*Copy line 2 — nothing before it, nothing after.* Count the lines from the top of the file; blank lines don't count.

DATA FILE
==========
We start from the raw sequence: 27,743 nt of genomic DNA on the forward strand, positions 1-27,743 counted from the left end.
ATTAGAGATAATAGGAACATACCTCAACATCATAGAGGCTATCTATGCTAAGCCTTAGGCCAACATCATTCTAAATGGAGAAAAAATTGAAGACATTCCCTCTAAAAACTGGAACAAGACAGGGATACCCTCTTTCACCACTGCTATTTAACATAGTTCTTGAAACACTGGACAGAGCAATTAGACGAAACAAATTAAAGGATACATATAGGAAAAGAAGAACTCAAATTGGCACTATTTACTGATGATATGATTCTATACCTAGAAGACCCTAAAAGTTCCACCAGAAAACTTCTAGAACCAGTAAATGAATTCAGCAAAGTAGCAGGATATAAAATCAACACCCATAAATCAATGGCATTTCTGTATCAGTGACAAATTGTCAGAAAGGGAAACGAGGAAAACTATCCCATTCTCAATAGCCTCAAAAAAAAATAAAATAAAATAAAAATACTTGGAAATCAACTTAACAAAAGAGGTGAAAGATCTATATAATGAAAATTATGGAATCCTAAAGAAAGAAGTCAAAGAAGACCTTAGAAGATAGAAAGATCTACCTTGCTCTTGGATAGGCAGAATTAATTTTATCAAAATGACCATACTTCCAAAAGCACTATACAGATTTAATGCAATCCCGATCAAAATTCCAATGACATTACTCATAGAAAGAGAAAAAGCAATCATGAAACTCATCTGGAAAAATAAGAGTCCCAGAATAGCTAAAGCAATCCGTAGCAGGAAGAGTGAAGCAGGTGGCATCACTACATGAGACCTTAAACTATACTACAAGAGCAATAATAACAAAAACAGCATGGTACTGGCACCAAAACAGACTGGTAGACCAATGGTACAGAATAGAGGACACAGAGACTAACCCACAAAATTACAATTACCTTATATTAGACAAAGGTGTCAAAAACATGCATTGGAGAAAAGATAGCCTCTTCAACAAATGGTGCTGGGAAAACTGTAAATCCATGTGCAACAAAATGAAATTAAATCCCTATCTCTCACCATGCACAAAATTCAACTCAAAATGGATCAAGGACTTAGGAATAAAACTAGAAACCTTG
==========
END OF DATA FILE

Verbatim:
ATTAGAGATAATAGGAACATACCTCAACATCATAGAGGCTATCTATGCTAAGCCTTAGGCCAACATCATTCTAAATGGAGAAAAAATTGAAGACATTCCCTCTAAAAACTGGAACAAGACAGGGATACCCTCTTTCACCACTGCTATTTAACATAGTTCTTGAAACACTGGACAGAGCAATTAGACGAAACAAATTAAAGGATACATATAGGAAAAGAAGAACTCAAATTGGCACTATTTACTGATGATATGATTCTATACCTAGAAGACCCTAAAAGTTCCACCAGAAAACTTCTAGAACCAGTAAATGAATTCAGCAAAGTAGCAGGATATAAAATCAACACCCATAAATCAATGGCATTTCTGTATCAGTGACAAATTGTCAGAAAGGGAAACGAGGAAAACTATCCCATTCTCAATAGCCTCAAAAAAAAATAAAATAAAATAAAAATACTTGGAAATCAACTTAACAAAAGAGGTGAAAGATCTATATAATGAAAATTATGGAATCCTAAAGAAAGAAGTCAAAGAAGACCTTAGAAGATAGAAAGATCTACCTTGCTCTTGGATAGGCAGAATTAATTTTATCAAAATGACCATACTTCCAAAAGCACTATACAGATTTAATGCAATCCCGATCAAAATTCCAATGACATTACTCATAGAAAGAGAAAAAGCAATCATGAAACTCATCTGGAAAAATAAGAGTCCCAGAATAGCTAAAGCAATCCGTAGCAGGAAGAGTGAAGCAGGTGGCATCACTACATGAGACCTTAAACTATACTACAAGAGCAATAATAACAAAAACAGCATGGTACTGGCACCAAAACAGACTGGTAGACCAATGGTACAGAATAGAGGACACAGAGACTAACCCACAAAATTACAATTACCTTATATTAGACAAAGGTGTCAAAAACATGCATTGGAGAAAAGATAGCCTCTTCAACAAATGGTGCTGGGAAAACTGTAAATCCATGTGCAACAAAATGAAATTAAATCCCTATCTCTCACCATGCACAAAATTCAACTCAAAATGGATCAAGGACTTAGGAATAAAACTAGAAACCTTG